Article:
A Severe Mercy

A severe mercy?

“Practically speaking, disillusionment is the loss of illusion. In terms of larceny, then, it is the equivalent of having one’s high cholesterol or a perpetually bad habit stolen. Disillusionment, while painful, is evidence which shows the myths that enchant us need not blind us forever, a sign that what is falsely believed can be shattered by what is genuine. In such terms, disillusion is far less an unwanted intrusion than it is a severe mercy, far more like a surgeon’s excising of a tumor than a cruel removal of hope.: Jill Carattini – Ravi Zacharias Ministry

I was talking to a young lady in her 30’s a few days ago and she seemed to catch a glimmer of the truth of some unproductive, even self destructive illusions to which she was clinging…Illusions about what “fairness” should look like, about what parents ought to be, about how God should answer prayers, and more. I shared with her a book I read in my 20’s by Judith Viorst: ” The Loves, Illusions, Dependencies, and Impossible Expectations That All of Us Have to Give Up in Order to Grow”. It was eye opening for me then. As she and I talked, she said, “No one has ever talked to me like this. It makes sense.” She took the book. Co-dependency, immature thinking about God, lack of self-identity, poor understanding of real intimacy, sentimentality instead of true compassion and empathy, and more. As the Apostle Paul said:

1 Corinthians 13:11
When I was a child, I talked like a child, I thought like a child, I reasoned like a child. When I became a man, I put the ways of childhood behind me.”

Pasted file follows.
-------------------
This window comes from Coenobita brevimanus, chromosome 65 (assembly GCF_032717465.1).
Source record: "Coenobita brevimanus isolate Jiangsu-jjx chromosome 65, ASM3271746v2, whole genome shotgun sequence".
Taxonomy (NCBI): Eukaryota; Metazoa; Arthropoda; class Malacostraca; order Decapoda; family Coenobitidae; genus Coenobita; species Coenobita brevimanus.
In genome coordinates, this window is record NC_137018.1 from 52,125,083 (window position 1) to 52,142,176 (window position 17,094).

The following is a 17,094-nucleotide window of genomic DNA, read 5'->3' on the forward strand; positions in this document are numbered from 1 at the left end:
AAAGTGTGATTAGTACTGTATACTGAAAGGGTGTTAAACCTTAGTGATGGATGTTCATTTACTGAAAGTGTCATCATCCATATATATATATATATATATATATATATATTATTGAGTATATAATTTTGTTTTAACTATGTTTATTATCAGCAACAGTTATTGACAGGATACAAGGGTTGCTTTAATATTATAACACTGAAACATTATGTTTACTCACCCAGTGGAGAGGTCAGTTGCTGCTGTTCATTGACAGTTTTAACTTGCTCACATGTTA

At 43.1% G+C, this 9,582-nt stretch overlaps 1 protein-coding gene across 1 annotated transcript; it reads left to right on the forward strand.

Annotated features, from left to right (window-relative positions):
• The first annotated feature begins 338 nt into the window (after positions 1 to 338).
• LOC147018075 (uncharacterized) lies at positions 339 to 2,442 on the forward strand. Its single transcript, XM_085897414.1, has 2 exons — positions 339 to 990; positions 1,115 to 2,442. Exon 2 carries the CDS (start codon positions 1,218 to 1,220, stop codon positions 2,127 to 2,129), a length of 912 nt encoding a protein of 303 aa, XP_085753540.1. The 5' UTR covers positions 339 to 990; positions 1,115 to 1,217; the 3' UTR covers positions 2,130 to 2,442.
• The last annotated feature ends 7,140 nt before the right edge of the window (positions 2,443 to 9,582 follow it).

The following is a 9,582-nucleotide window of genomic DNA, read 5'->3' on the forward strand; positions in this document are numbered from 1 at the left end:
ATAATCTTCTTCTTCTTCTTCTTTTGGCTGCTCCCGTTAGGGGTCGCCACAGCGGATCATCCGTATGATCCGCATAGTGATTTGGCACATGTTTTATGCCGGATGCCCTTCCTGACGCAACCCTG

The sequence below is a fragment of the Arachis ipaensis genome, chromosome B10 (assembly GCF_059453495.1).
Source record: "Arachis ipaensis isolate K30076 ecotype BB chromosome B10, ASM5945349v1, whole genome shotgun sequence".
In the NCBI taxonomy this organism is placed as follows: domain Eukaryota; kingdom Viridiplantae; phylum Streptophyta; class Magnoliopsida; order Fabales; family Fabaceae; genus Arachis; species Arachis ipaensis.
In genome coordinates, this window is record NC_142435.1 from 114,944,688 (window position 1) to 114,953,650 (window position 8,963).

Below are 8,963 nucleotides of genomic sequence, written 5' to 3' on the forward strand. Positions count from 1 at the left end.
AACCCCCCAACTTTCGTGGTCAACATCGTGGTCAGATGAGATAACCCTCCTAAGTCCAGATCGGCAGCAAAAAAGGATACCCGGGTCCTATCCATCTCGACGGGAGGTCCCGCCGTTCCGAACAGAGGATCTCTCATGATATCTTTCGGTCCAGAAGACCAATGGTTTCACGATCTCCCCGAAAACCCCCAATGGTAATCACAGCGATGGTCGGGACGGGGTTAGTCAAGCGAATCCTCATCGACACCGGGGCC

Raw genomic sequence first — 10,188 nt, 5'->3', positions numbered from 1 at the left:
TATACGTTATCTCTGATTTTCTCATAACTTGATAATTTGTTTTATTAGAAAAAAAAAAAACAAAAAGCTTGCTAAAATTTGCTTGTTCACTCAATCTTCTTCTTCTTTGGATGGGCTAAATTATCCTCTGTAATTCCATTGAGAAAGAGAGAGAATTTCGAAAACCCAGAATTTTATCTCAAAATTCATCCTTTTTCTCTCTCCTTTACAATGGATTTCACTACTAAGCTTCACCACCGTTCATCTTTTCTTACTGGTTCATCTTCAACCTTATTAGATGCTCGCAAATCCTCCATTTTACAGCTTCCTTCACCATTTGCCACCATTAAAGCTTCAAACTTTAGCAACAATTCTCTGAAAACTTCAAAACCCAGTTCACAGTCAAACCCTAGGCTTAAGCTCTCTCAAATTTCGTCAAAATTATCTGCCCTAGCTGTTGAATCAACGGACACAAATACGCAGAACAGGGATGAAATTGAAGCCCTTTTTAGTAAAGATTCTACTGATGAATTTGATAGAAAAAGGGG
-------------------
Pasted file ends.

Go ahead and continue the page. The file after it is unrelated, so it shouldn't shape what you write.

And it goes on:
For many of the women in recovery, the cocoon in which they dwell for the time they are in our program becomes like a womb. A new person is being born, an adult person. One’s assumptions about life, expectations of others, illusion of control, knowledge of God, self-concept, view of family, and more are being reframed in adult ways of thinking instead of the “stuck” way of thinking that occurs when one’s maturation is stunted by substance use and abuse, early sexual experience, parental neglect, emotional and spiritual woundedness, and cultural deceptions.

I’ve given away numerous copies of “Necessary Losses” over the years, usually when I loaned out my personal copy and never had it returned. I’ve replaced my personal copy so many times it pops up on my Amazon account now with the notice, “ready to order this again?” My hope is that it makes an impact on someone else, calls them out of the immature illusions about how life “ought to be” and into reality so that they can learn healthier, adult ways to cope with the trials they encounter.

This young lady, like others, is discovering that fight, flight, or the disabling immobilization of fright are not the only options. There does come a time in one’s life in which she needs to be “robbed” of her childhood. As Jill Carattini says, it is a severe mercy, a hard but necessary loss.

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